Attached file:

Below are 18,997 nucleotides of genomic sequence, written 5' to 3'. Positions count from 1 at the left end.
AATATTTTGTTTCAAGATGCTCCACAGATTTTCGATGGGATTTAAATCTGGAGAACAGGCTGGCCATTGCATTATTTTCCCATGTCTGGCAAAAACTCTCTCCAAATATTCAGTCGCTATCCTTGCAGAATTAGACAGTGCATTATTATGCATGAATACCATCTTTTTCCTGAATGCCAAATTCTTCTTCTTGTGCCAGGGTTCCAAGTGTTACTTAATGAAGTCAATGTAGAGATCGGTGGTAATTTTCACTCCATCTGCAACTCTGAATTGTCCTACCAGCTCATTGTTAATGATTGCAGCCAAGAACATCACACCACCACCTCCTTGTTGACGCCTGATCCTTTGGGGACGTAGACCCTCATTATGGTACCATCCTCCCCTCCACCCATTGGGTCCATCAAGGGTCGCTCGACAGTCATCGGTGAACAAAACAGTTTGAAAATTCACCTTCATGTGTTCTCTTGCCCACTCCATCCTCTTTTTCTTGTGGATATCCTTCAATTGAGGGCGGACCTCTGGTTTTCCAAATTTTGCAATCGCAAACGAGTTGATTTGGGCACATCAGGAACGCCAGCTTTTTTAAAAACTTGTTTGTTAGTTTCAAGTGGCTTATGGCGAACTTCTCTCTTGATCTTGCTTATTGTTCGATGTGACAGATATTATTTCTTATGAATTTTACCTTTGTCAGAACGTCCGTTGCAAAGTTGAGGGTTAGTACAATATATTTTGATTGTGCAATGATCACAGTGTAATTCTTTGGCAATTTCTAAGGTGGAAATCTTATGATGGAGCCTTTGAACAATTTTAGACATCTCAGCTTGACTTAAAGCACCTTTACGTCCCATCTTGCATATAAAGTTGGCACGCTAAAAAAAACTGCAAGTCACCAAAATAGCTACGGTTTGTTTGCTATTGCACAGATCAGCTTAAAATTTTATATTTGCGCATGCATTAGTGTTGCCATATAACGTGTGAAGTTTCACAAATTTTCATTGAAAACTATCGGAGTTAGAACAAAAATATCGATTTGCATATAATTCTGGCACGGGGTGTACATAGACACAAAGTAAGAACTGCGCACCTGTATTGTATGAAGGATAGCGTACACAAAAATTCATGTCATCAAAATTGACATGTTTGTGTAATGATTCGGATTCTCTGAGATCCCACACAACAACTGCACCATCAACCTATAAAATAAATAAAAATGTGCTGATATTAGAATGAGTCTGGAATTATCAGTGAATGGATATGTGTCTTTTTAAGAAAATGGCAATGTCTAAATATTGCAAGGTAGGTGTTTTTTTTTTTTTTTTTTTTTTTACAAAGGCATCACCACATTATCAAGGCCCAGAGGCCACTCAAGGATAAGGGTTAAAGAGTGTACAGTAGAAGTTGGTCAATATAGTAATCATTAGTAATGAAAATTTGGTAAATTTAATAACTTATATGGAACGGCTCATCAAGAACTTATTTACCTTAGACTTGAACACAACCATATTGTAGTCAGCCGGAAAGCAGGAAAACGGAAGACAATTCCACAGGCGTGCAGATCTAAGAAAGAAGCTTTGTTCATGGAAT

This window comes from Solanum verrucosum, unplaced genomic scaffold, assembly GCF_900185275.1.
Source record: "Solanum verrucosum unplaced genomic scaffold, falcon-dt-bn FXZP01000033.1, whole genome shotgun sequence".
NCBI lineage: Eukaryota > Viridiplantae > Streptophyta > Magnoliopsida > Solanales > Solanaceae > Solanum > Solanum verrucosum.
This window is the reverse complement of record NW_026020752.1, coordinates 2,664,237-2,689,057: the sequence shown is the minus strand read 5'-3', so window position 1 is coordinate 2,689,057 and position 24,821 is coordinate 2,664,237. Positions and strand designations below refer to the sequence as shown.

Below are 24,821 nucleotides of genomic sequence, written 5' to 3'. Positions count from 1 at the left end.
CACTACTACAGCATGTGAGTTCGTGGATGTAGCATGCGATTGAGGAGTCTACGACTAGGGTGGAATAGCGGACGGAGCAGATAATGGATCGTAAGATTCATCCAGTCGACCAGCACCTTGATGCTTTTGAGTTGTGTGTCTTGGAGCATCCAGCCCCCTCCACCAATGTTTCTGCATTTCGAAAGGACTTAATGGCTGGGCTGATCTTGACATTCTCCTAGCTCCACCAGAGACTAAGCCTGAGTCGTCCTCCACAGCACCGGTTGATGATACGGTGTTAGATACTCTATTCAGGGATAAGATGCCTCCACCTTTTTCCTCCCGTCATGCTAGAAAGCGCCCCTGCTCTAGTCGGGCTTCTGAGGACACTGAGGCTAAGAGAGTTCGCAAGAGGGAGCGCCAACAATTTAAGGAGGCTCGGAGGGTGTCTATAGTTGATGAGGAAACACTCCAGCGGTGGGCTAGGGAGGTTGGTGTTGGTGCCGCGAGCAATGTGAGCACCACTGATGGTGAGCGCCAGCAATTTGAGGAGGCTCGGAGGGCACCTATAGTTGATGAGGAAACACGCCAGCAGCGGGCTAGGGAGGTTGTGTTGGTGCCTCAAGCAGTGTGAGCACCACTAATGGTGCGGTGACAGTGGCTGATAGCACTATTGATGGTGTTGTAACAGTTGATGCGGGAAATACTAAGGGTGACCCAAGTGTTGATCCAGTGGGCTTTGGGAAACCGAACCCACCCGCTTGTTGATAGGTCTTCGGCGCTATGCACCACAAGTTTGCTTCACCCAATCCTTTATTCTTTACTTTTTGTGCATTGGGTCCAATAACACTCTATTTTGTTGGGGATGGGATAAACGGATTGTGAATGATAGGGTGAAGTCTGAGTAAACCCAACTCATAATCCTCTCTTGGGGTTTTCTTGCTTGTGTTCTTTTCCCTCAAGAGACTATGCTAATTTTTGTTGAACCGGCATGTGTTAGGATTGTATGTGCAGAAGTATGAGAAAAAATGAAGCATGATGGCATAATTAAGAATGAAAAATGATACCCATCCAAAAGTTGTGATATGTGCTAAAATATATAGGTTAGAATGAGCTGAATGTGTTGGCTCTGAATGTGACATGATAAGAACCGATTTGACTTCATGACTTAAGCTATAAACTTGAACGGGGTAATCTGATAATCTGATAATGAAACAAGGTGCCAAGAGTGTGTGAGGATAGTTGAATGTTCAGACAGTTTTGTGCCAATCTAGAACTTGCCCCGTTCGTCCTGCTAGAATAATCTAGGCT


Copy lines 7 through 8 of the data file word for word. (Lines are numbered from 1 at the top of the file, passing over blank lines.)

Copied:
Below are 24,821 nucleotides of genomic sequence, written 5' to 3'. Positions count from 1 at the left end.
CACTACTACAGCATGTGAGTTCGTGGATGTAGCATGCGATTGAGGAGTCTACGACTAGGGTGGAATAGCGGACGGAGCAGATAATGGATCGTAAGATTCATCCAGTCGACCAGCACCTTGATGCTTTTGAGTTGTGTGTCTTGGAGCATCCAGCCCCCTCCACCAATGTTTCTGCATTTCGAAAGGACTTAATGGCTGGGCTGATCTTGACATTCTCCTAGCTCCACCAGAGACTAAGCCTGAGTCGTCCTCCACAGCACCGGTTGATGATACGGTGTTAGATACTCTATTCAGGGATAAGATGCCTCCACCTTTTTCCTCCCGTCATGCTAGAAAGCGCCCCTGCTCTAGTCGGGCTTCTGAGGACACTGAGGCTAAGAGAGTTCGCAAGAGGGAGCGCCAACAATTTAAGGAGGCTCGGAGGGTGTCTATAGTTGATGAGGAAACACTCCAGCGGTGGGCTAGGGAGGTTGGTGTTGGTGCCGCGAGCAATGTGAGCACCACTGATGGTGAGCGCCAGCAATTTGAGGAGGCTCGGAGGGCACCTATAGTTGATGAGGAAACACGCCAGCAGCGGGCTAGGGAGGTTGTGTTGGTGCCTCAAGCAGTGTGAGCACCACTAATGGTGCGGTGACAGTGGCTGATAGCACTATTGATGGTGTTGTAACAGTTGATGCGGGAAATACTAAGGGTGACCCAAGTGTTGATCCAGTGGGCTTTGGGAAACCGAACCCACCCGCTTGTTGATAGGTCTTCGGCGCTATGCACCACAAGTTTGCTTCACCCAATCCTTTATTCTTTACTTTTTGTGCATTGGGTCCAATAACACTCTATTTTGTTGGGGATGGGATAAACGGATTGTGAATGATAGGGTGAAGTCTGAGTAAACCCAACTCATAATCCTCTCTTGGGGTTTTCTTGCTTGTGTTCTTTTCCCTCAAGAGACTATGCTAATTTTTGTTGAACCGGCATGTGTTAGGATTGTATGTGCAGAAGTATGAGAAAAAATGAAGCATGATGGCATAATTAAGAATGAAAAATGATACCCATCCAAAAGTTGTGATATGTGCTAAAATATATAGGTTAGAATGAGCTGAATGTGTTGGCTCTGAATGTGACATGATAAGAACCGATTTGACTTCATGACTTAAGCTATAAACTTGAACGGGGTAATCTGATAATCTGATAATGAAACAAGGTGCCAAGAGTGTGTGAGGATAGTTGAATGTTCAGACAGTTTTGTGCCAATCTAGAACTTGCCCCGTTCGTCCTGCTAGAATAATCTAGGCT